Nutrition: Energize in 3-5SqueezeItIn.com Girls
What’s the secret to staying slim? There isn’t one – there are 150 inside Patricia Bannan’s brand new book Eat Right When Time Is Tight: 150 Slim-Down Strategies and No-Cook Food Fixes. Just to whet our soon-to-be controlled appetites, she’s sharing Master Strategy 8 to help you stabilize and energize your days by eating…wait for it…MORE OFTEN! Sounds like a secret we can sink our teeth into!
Oh, Patricia! We’re feeling slimmer already!
Master Strategy 8: Energize in 3-5
by Patricia Bannan, MS, RD
This strategy is not only about what you eat but when you eat. The typical busy person eats little throughout the day and then overeats in the evening, but starving all day and binging at night is not only hard on your psyche, it’s the most inefficient way to provide your body with the energy you need. Yet many of us follow this pattern of skimping throughout the day, only to overeat at night.
For optimal energy levels, you want to stay in “energy balance”—or close to it—throughout the day. That means providing your body with the amount of fuel it needs at regular intervals so you’re neither overeating nor under-eating. Understanding how your body’s blood sugar levels rise and fall explains why this is critical, whether you want to lose weight or simply have more energy and feel better throughout the day.
Normally if you eat something, your blood sugar, or glucose levels, will rise, level out, and then drop in about three hour units. If you don’t eat every three hours or so, blood sugar begins to drop even further. Your brain knows you’re stuck in a meeting and can’t eat, but your body doesn’t know that. It thinks you’re in danger of starving. The more time that elapses before you eat, the lower your blood sugar falls. Then, when you do eat, you’ll produce more insulin than normal because your cells are desperate for energy. Insulin works as the gatekeeper to help transport glucose into your cells, and the more insulin you make, the hungrier you feel—and the more likely you are to store extra calories as fat. That’s the double-whammy of skipping meals. Not only do you feel crabby or tired from hunger, you’re more likely to gain weight as a result.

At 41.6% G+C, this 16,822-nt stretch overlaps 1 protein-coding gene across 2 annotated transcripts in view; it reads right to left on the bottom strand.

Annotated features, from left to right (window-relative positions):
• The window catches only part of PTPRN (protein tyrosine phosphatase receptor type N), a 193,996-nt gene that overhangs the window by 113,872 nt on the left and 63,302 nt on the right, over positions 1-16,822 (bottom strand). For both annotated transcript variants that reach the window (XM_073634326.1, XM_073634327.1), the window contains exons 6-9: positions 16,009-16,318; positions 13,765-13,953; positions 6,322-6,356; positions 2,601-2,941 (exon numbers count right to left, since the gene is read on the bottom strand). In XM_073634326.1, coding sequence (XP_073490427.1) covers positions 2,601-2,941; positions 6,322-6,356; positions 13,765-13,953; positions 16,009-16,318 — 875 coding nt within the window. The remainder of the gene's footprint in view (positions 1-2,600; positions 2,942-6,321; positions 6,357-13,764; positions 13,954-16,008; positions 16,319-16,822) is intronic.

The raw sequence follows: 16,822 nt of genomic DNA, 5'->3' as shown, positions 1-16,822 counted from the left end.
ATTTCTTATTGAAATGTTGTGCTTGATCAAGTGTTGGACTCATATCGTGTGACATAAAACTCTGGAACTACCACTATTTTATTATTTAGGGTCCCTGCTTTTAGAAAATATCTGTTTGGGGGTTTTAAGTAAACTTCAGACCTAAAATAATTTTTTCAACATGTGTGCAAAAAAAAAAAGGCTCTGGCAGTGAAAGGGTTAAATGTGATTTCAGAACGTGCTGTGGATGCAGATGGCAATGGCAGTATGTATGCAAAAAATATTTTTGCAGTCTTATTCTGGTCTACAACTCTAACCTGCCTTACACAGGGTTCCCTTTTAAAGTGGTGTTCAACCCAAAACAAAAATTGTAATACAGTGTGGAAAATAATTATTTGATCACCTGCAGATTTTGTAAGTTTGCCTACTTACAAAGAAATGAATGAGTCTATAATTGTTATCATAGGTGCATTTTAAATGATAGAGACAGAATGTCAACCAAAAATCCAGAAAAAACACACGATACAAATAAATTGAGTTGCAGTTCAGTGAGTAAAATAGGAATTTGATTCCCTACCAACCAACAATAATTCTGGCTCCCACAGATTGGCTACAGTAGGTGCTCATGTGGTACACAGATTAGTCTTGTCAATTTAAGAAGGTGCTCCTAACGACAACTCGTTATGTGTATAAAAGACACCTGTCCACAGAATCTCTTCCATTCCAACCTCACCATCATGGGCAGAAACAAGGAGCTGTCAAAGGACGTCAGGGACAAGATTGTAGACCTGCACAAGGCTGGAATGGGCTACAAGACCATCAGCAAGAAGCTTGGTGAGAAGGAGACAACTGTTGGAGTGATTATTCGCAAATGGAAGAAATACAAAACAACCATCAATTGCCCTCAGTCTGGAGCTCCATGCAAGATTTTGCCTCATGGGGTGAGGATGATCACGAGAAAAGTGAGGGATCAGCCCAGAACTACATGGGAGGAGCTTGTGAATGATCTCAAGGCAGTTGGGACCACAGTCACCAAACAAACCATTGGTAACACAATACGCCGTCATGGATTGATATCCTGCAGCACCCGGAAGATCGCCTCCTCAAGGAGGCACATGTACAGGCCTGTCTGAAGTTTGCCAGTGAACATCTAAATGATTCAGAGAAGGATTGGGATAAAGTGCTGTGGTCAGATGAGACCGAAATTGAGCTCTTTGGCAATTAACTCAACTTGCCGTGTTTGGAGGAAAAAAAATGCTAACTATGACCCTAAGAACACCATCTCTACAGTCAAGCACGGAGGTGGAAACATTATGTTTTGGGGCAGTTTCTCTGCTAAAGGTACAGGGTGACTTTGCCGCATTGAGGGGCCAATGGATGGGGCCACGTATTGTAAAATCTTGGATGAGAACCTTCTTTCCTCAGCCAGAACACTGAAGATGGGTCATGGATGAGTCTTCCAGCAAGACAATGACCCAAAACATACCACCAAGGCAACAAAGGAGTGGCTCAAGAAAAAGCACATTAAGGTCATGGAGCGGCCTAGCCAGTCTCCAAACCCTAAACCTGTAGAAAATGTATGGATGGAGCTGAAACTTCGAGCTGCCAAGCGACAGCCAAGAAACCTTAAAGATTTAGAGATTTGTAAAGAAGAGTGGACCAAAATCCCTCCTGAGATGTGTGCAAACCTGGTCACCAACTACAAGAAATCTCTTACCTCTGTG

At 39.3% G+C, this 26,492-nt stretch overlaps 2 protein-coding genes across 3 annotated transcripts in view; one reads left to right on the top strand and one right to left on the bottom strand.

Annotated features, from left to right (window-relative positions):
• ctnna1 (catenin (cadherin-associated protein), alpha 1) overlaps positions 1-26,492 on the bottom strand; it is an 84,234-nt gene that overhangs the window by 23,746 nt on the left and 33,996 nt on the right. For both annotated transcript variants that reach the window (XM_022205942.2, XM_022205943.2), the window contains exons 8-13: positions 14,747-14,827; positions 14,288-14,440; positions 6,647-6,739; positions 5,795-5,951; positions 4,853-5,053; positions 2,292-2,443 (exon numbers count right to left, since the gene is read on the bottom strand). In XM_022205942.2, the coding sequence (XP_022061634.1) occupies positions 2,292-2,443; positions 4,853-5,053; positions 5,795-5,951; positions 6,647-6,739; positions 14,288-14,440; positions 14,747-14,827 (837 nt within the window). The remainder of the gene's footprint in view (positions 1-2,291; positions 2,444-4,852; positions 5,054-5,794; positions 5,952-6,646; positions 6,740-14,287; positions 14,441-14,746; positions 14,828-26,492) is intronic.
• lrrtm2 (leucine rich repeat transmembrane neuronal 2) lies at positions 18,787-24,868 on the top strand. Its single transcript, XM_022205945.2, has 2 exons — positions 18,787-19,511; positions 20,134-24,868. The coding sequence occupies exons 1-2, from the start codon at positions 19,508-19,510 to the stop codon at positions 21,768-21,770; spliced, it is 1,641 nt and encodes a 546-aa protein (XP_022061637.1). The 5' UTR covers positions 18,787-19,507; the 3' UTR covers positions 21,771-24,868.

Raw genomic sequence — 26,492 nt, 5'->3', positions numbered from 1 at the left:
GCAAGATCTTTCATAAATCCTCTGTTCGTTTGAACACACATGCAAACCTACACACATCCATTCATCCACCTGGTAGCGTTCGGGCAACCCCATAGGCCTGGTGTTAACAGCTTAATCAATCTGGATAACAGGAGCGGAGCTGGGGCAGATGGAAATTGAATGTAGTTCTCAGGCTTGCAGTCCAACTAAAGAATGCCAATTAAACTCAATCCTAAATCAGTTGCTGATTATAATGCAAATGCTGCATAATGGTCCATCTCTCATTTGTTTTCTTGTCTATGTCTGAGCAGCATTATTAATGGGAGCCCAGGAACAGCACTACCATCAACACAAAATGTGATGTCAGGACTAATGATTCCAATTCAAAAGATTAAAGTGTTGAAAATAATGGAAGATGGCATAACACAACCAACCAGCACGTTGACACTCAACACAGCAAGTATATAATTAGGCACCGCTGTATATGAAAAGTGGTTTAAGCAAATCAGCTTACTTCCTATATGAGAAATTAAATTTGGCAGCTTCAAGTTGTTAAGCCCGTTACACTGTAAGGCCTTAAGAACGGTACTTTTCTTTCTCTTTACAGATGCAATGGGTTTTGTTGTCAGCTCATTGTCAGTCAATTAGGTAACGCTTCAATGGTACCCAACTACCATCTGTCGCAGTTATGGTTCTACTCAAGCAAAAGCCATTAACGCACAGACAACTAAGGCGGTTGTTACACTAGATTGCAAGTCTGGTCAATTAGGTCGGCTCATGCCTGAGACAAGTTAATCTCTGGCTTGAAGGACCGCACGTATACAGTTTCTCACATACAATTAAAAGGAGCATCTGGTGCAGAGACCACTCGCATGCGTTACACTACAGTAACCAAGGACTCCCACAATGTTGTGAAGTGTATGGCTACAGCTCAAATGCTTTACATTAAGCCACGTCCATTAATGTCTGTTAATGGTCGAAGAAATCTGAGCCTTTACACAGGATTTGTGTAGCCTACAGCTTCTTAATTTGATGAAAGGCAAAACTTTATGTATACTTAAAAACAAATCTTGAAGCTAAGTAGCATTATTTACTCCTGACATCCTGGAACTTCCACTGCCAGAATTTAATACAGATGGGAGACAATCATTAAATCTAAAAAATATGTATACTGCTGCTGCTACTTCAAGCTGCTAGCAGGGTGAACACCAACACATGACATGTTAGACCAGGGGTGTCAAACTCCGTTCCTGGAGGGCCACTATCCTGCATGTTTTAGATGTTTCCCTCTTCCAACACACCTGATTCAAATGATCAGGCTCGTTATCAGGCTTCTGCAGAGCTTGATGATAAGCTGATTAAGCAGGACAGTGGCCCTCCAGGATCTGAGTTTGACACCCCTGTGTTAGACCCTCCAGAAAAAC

When you stay close to energy balance, however, you keep your blood sugar levels relatively stable throughout the day, which means more consistent energy levels, less hunger, and a better mood. Instead of eating three meals a day, aim for three smaller meals and one or two snacks. Done right, snacking helps you maintain steady blood sugar levels and makes you less likely to overeat at your next meal.
If you’re trying to lose weight, you might think the fewer calories a snack has, the better. But while a handful of carrot sticks may take the edge of your hunger for a few minutes, they won’t keep you going for long. Snacks that include protein and fiber (e.g., nuts, whole-food bars, and fruit and cheese) will give you sustained energy for hours.
Three easy ways to incorporate this strategy:
- Carry your secret weapon and “safeguard your environment” so you can sneak a snack if you need to.
- If it’s been more than four hours, eat something healthy—even if you’re not hungry yet. You’ll keep your blood sugar from plummeting.
- Set a reminder on your phone or watch so you don’t go more than five hours without eating.